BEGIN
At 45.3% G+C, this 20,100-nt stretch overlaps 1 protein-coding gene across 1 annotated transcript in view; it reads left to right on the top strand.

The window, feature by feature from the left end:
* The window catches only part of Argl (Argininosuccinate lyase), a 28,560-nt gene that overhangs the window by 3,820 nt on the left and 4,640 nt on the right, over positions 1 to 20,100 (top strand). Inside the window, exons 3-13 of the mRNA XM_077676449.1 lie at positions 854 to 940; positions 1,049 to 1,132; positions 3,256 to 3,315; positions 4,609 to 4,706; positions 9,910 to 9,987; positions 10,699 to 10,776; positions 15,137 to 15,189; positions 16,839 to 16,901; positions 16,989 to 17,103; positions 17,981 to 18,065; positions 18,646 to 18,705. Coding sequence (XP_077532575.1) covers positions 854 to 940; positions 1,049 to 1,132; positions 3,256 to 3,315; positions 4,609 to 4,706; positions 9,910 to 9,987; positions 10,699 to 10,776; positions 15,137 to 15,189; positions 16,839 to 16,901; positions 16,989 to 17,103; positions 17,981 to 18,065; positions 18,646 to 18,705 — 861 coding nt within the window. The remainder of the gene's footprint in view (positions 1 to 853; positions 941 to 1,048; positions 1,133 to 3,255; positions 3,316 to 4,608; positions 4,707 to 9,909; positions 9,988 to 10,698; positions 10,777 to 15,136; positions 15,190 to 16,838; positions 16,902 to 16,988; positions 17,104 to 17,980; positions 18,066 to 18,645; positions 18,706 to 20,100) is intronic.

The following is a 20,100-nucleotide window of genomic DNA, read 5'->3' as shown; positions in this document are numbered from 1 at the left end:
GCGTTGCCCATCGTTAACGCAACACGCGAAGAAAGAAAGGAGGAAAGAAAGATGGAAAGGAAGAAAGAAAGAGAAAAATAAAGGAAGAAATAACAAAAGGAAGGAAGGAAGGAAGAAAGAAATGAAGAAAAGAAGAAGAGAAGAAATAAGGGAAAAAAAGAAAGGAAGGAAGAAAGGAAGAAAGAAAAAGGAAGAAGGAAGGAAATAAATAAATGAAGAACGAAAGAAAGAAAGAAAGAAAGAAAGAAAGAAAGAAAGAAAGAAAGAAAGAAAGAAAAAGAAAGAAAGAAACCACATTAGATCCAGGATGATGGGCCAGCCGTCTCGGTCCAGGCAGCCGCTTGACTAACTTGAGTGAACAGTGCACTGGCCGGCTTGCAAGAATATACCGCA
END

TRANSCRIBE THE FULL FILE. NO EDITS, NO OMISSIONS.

At 45.3% G+C, this 20,100-nt stretch overlaps 1 protein-coding gene across 1 annotated transcript in view; it reads left to right on the top strand.

The window, feature by feature from the left end:
* The window catches only part of Argl (Argininosuccinate lyase), a 28,560-nt gene that overhangs the window by 3,820 nt on the left and 4,640 nt on the right, over positions 1 to 20,100 (top strand). Inside the window, exons 3-13 of the mRNA XM_077676449.1 lie at positions 854 to 940; positions 1,049 to 1,132; positions 3,256 to 3,315; positions 4,609 to 4,706; positions 9,910 to 9,987; positions 10,699 to 10,776; positions 15,137 to 15,189; positions 16,839 to 16,901; positions 16,989 to 17,103; positions 17,981 to 18,065; positions 18,646 to 18,705. Coding sequence (XP_077532575.1) covers positions 854 to 940; positions 1,049 to 1,132; positions 3,256 to 3,315; positions 4,609 to 4,706; positions 9,910 to 9,987; positions 10,699 to 10,776; positions 15,137 to 15,189; positions 16,839 to 16,901; positions 16,989 to 17,103; positions 17,981 to 18,065; positions 18,646 to 18,705 — 861 coding nt within the window. The remainder of the gene's footprint in view (positions 1 to 853; positions 941 to 1,048; positions 1,133 to 3,255; positions 3,316 to 4,608; positions 4,707 to 9,909; positions 9,988 to 10,698; positions 10,777 to 15,136; positions 15,190 to 16,838; positions 16,902 to 16,988; positions 17,104 to 17,980; positions 18,066 to 18,645; positions 18,706 to 20,100) is intronic.

The following is a 20,100-nucleotide window of genomic DNA, read 5'->3' as shown; positions in this document are numbered from 1 at the left end:
GCGTTGCCCATCGTTAACGCAACACGCGAAGAAAGAAAGGAGGAAAGAAAGATGGAAAGGAAGAAAGAAAGAGAAAAATAAAGGAAGAAATAACAAAAGGAAGGAAGGAAGGAAGAAAGAAATGAAGAAAAGAAGAAGAGAAGAAATAAGGGAAAAAAAGAAAGGAAGGAAGAAAGGAAGAAAGAAAAAGGAAGAAGGAAGGAAATAAATAAATGAAGAACGAAAGAAAGAAAGAAAGAAAGAAAGAAAGAAAGAAAGAAAGAAAGAAAGAAAGAAAAAGAAAGAAAGAAACCACATTAGATCCAGGATGATGGGCCAGCCGTCTCGGTCCAGGCAGCCGCTTGACTAACTTGAGTGAACAGTGCACTGGCCGGCTTGCAAGAATATACCGCA